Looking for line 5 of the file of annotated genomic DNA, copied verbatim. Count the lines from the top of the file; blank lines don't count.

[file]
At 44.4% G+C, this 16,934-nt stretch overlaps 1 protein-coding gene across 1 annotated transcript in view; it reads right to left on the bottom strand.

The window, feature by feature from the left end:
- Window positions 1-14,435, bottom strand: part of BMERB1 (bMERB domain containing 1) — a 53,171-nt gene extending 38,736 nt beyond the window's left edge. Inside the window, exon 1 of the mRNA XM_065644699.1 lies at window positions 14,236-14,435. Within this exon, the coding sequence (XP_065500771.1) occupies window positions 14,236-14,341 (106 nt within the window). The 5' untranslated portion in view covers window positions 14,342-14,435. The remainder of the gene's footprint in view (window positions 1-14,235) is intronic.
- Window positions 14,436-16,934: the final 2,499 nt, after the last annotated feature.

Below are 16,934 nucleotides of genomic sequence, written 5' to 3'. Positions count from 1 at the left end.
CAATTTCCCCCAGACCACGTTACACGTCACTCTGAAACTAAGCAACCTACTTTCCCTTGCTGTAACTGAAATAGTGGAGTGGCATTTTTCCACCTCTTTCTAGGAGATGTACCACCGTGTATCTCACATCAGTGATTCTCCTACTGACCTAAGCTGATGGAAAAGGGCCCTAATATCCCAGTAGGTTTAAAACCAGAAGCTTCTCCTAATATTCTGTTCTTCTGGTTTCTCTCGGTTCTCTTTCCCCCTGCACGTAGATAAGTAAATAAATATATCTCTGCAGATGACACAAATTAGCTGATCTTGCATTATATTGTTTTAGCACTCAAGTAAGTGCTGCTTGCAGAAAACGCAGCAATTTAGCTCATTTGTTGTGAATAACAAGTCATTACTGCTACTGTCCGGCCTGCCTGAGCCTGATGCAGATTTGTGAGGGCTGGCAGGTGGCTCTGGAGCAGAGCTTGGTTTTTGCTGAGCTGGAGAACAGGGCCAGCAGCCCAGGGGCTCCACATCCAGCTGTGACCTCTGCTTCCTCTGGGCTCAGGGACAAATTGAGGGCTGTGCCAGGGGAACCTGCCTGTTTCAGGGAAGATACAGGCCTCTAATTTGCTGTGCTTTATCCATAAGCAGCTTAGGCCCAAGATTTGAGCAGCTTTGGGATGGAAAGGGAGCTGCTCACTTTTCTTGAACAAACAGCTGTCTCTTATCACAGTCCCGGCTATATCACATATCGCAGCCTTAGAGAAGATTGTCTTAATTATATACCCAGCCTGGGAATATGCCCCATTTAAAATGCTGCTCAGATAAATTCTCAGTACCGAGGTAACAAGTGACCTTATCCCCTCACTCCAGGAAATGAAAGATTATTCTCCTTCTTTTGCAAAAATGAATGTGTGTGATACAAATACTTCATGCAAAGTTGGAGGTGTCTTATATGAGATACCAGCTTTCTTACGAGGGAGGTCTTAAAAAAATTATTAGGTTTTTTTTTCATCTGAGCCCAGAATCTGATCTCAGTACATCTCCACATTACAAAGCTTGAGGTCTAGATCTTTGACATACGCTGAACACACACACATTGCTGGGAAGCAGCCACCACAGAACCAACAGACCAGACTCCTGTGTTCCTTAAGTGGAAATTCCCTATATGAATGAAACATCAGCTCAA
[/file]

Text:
Below are 16,934 nucleotides of genomic sequence, written 5' to 3'. Positions count from 1 at the left end.